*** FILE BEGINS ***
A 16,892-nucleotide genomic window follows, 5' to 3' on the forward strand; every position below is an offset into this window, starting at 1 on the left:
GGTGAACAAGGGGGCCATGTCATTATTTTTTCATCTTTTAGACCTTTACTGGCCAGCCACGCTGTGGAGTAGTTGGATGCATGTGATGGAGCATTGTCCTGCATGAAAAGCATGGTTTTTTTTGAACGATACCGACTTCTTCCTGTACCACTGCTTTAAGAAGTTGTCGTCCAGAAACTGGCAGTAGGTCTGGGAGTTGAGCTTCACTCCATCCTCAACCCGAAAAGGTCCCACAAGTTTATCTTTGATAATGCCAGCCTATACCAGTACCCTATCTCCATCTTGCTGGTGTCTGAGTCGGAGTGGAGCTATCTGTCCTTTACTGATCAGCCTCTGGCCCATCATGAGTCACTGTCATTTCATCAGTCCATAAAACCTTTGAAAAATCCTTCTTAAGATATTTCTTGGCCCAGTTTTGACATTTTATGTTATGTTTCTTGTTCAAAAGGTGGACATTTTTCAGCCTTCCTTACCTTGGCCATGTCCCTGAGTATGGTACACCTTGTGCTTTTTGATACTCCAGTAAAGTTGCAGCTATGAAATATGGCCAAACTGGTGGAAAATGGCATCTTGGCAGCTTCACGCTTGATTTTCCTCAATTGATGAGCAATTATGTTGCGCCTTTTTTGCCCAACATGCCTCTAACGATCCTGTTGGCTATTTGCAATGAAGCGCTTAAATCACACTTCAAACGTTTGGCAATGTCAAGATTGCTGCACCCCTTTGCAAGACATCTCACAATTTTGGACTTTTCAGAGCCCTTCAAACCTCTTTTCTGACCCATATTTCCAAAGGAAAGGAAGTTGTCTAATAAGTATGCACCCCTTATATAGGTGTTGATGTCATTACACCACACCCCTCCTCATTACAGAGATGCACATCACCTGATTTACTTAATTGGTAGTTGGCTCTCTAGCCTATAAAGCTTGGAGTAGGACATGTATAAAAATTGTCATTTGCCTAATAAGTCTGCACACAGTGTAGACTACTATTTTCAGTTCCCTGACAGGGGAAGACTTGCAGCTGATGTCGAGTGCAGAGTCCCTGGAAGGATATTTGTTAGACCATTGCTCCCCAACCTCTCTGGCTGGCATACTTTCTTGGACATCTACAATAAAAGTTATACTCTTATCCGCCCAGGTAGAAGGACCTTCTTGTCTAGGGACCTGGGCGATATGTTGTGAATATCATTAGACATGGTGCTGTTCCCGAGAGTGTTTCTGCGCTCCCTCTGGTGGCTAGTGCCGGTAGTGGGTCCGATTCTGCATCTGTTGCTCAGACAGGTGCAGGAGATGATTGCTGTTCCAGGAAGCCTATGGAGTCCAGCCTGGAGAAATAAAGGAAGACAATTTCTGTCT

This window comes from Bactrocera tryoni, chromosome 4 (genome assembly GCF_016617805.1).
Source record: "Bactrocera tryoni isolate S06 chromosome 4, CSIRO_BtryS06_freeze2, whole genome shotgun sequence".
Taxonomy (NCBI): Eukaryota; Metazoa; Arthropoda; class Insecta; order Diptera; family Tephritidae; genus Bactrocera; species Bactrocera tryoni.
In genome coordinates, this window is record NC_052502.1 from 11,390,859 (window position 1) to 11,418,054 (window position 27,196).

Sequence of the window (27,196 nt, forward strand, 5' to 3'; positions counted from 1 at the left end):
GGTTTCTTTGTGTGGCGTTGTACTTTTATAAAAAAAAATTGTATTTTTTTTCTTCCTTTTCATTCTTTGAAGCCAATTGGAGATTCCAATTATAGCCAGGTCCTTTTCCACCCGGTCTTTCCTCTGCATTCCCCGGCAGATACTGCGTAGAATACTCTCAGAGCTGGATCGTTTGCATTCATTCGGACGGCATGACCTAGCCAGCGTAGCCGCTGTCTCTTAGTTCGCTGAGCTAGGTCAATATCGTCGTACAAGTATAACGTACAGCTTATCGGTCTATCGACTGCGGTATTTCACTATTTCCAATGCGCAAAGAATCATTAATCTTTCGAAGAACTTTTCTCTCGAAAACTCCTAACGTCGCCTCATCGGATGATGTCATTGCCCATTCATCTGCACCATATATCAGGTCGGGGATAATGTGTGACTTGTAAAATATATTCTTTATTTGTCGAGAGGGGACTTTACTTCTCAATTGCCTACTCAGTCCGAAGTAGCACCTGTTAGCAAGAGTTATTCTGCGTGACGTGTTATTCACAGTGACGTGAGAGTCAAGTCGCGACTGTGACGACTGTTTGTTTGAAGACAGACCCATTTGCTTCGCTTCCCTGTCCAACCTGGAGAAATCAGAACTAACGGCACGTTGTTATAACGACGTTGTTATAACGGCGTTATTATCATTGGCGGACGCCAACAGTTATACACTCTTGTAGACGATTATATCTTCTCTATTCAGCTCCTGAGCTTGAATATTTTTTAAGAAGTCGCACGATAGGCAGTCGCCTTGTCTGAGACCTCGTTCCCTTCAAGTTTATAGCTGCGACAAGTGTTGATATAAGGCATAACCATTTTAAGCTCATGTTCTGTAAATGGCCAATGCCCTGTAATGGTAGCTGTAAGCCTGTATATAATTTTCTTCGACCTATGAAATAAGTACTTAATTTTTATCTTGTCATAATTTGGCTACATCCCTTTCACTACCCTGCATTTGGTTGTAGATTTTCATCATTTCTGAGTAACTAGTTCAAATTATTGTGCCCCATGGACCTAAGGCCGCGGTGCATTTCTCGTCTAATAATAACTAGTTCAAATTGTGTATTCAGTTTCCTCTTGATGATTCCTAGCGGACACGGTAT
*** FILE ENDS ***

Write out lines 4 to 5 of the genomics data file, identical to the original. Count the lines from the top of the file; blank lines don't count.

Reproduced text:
Source record: "Bactrocera tryoni isolate S06 chromosome 4, CSIRO_BtryS06_freeze2, whole genome shotgun sequence".
Taxonomy (NCBI): Eukaryota; Metazoa; Arthropoda; class Insecta; order Diptera; family Tephritidae; genus Bactrocera; species Bactrocera tryoni.